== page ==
I needed to go somewhere today after two weeks without any meaningful birding action. So although I found some welcome motivation for gardening in the morning, I checked RBA at intervals. At around 1pm there was a third report of Barred Warbler in Bedfordshire. This bird is not a lifer, as I self-found one in Cyprus in April 2012, but if seen it would be number 299 on my British list. Moreover the species is mostly recorded on autumn passage on the east coast beyond my preferred range, whilst Dunstable is just over 40 miles from Oxford. This was just the short excursion that I fancied to restore my well-being after a hectic working week.
The last time I visited Dunstable was to have my Opticron scope repaired. Today I quickly recalled just how tortuous the non-motorway route from Oxford is. Things weren’t helped by having to divert around a road accident. But on arrival at Blow’s Downs my pessimism was quickly dispelled. There were several parked cars at this SSSI’s entrance and one occupant who said the bird was showing well, pointing towards a group of birders on the hillside.
This Beds, Cambs and Northants Wildlife Trusts reserve is an area of unimproved chalk grassland with managed Hawthorn scrub. Within minutes of my joining the other observers, the bird emerged from cover. I remember thinking in Cyprus that the species resembled a small Wryneck, and the first impression of today’s juvenile was how large and pale it is for a Warbler. Those characteristics were re-affirmed each time this bird relocated on the hillside.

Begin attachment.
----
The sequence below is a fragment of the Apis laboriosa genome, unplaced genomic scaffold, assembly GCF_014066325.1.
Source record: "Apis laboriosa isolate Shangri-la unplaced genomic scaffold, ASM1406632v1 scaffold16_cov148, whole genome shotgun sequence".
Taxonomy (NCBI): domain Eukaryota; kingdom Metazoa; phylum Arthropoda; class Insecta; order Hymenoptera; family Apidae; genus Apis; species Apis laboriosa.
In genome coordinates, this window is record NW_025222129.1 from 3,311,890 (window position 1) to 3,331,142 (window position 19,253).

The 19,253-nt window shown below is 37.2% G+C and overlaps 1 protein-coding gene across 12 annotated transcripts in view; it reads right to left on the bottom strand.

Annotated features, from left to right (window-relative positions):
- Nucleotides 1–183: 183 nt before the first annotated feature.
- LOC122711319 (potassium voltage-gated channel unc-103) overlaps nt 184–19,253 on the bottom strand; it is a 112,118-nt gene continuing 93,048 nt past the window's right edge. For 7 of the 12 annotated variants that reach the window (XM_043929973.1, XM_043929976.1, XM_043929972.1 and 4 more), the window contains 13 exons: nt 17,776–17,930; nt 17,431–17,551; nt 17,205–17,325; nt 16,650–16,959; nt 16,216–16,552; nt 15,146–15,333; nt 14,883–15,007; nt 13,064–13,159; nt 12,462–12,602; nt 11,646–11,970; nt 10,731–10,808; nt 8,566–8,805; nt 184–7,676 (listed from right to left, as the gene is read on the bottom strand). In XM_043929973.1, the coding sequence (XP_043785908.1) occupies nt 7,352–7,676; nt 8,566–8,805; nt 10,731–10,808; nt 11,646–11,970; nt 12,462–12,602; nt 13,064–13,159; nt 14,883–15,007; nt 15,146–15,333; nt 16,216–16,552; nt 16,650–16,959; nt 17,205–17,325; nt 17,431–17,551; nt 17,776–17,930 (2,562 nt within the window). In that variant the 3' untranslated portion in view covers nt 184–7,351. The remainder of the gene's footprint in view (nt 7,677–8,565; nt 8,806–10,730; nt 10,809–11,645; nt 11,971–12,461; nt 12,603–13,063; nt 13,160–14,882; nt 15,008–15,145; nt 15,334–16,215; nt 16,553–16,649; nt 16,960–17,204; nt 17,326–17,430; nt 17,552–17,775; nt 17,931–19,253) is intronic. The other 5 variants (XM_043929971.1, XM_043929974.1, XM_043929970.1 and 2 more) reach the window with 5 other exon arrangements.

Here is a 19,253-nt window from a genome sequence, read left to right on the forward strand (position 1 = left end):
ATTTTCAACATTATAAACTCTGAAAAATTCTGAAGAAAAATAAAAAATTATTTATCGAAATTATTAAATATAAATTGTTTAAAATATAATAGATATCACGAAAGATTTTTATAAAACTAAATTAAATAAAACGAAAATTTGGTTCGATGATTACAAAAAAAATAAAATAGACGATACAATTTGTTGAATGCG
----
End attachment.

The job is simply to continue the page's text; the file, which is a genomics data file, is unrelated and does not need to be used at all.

Eventually it settled into a large expanse of the type of cover that scarce Warblers always seem to favour. The picture below is the best I could do for a record shot with my camera at that range. So what will my British 300th be? A modest total I know, but I have never been birding anywhere in Scotland or the Scillies and can only afford shorter distance twitches.